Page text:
Understand your current position
It is important to demonstrate that you have an accurate understanding of your current cash position and how it might change in the future. This involves cash flow forecasting – you need to know exactly how much cash you will have left at the end of each month and every inflow and outflow of cash for the coming months.
This is particularly important if you’ve chosen to defer payments such as tax or rent and if you intend to apply for funding – you need to know exactly when these larger payments will need to be made, and plan for them accordingly.
Plan for the worst case scenario
If you’re fully aware of what could happen to your business in the best and worst case scenarios, and you adopt the right mindset, you’ll be able to react to any changes that occur.
Be cautious with your forecast – optimism is important but it’s far better to work on a more challenged view and then end up with a more positive result.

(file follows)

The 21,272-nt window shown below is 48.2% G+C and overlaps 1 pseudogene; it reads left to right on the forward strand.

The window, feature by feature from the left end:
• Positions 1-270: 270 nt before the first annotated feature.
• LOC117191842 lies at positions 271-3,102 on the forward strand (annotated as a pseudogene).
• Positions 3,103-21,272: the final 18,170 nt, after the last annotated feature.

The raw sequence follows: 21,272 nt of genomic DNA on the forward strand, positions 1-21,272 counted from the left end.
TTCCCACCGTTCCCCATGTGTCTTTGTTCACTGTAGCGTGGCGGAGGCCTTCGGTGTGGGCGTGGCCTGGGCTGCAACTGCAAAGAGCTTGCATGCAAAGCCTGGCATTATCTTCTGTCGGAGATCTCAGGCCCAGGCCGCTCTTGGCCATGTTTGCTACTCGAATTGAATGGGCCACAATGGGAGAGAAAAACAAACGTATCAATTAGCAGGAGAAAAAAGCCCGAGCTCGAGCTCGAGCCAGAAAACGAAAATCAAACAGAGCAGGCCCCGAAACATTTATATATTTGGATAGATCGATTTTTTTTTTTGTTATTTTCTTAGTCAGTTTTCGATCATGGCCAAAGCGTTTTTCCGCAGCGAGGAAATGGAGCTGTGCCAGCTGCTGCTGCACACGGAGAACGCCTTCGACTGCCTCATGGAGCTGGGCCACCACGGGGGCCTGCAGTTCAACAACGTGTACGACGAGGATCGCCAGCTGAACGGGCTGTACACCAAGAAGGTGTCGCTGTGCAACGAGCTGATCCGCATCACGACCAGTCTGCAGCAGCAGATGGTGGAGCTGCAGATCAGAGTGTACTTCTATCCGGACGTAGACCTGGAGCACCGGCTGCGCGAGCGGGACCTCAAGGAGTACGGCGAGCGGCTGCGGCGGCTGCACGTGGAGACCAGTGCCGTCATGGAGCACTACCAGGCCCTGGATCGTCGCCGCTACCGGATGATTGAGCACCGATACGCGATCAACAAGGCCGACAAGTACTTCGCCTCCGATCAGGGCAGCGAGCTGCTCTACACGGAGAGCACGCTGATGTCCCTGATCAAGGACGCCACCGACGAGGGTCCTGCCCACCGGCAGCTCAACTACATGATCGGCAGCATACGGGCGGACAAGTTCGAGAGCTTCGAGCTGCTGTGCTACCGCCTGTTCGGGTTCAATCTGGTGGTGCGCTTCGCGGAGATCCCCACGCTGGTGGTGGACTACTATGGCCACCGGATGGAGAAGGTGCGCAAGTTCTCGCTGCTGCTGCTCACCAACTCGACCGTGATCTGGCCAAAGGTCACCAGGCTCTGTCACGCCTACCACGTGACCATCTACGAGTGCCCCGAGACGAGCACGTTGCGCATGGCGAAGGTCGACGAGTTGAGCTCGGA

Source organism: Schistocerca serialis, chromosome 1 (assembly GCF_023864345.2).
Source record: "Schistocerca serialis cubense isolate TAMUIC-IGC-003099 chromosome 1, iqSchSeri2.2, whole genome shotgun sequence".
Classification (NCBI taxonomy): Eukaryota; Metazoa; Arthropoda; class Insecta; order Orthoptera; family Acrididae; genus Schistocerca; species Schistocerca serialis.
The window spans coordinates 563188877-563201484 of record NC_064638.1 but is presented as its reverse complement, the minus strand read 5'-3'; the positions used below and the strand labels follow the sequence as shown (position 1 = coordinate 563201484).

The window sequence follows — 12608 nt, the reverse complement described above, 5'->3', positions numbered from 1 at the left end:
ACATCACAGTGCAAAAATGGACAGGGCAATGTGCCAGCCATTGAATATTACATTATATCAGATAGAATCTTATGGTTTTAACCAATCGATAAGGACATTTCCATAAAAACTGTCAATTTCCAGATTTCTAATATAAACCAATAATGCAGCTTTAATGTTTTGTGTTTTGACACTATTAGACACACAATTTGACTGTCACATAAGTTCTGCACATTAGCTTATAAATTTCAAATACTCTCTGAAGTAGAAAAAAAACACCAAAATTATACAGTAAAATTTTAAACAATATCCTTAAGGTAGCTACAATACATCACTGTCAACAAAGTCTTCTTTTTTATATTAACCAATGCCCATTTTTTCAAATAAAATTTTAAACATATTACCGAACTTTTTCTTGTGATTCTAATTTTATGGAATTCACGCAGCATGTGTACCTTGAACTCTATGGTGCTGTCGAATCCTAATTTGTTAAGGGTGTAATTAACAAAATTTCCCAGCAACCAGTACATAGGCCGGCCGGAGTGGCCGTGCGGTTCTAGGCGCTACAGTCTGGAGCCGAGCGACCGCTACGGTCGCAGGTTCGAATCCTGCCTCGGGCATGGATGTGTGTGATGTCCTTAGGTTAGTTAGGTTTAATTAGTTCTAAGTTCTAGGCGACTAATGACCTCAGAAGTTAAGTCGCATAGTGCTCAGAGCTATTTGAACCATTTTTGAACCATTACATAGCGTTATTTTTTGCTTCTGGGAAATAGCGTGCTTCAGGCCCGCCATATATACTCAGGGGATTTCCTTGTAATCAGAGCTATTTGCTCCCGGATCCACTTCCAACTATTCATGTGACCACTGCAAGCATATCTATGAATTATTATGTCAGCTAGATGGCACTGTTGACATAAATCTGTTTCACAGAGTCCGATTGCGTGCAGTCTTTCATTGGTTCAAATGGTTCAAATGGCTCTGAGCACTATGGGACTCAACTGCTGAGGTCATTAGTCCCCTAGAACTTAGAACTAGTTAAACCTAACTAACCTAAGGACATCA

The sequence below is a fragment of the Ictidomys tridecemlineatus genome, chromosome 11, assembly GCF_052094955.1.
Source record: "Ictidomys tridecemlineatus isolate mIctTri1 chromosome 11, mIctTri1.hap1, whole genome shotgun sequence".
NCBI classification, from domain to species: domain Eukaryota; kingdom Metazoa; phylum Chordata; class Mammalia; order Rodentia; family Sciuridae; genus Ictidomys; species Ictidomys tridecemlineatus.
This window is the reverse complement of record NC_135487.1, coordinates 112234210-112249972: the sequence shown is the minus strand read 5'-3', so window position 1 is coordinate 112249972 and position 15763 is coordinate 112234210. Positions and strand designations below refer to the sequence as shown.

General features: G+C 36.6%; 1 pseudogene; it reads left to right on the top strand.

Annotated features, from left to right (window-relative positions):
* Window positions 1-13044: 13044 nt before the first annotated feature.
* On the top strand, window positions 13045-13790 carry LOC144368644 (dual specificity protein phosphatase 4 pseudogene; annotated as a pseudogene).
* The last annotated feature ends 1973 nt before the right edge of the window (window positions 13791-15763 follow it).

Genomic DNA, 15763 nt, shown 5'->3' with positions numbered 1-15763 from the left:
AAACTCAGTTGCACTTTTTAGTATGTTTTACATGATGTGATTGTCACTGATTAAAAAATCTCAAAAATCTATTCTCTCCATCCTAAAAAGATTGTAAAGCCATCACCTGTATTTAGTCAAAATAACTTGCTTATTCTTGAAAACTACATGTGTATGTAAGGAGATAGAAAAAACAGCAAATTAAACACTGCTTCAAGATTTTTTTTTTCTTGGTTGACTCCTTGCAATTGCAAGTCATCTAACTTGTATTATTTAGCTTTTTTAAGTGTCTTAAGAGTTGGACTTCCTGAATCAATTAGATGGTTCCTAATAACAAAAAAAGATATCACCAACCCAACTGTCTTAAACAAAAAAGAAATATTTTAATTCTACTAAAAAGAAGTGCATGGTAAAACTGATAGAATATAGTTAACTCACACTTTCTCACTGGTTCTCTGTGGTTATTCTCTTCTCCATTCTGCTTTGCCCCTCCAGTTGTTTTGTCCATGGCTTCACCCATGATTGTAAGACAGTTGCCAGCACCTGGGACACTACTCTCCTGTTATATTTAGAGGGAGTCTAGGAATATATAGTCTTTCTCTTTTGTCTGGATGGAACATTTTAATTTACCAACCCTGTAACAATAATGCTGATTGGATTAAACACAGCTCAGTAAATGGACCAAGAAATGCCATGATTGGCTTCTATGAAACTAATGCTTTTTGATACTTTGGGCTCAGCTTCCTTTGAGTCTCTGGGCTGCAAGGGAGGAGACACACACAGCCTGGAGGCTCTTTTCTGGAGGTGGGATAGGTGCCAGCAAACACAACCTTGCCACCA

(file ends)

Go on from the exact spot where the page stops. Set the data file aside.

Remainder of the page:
Cash is Key
Identify any orders/projects which can be converted to cash in the quickest timeframe, prioritising those with the highest value. Be realistic about what can be fulfilled and what can’t be.
Keep a close eye on your sales book and be realistic about which are likely to be fulfilled and which are not.
Generate cash by selling any assets or stock which you don’t require.
Stay close to customers, suppliers and creditors
Take clear and positive steps to ensure you can meet existing commitments or agree finance plans and have open and honest conversations with your creditors.
Keeping in touch with your suppliers and customers will give you better visibility of how the bank balance might look in three months’ time, whilst helping to maintain positive working relationships.
Review your cash position on a regular basis
Crisis situations can evolve quickly and business owners have to make fast, well-informed decisions. To ensure they are able to do this, it is important to review cash flow forecasts regularly and ensure you have appropriate reactive plans ready.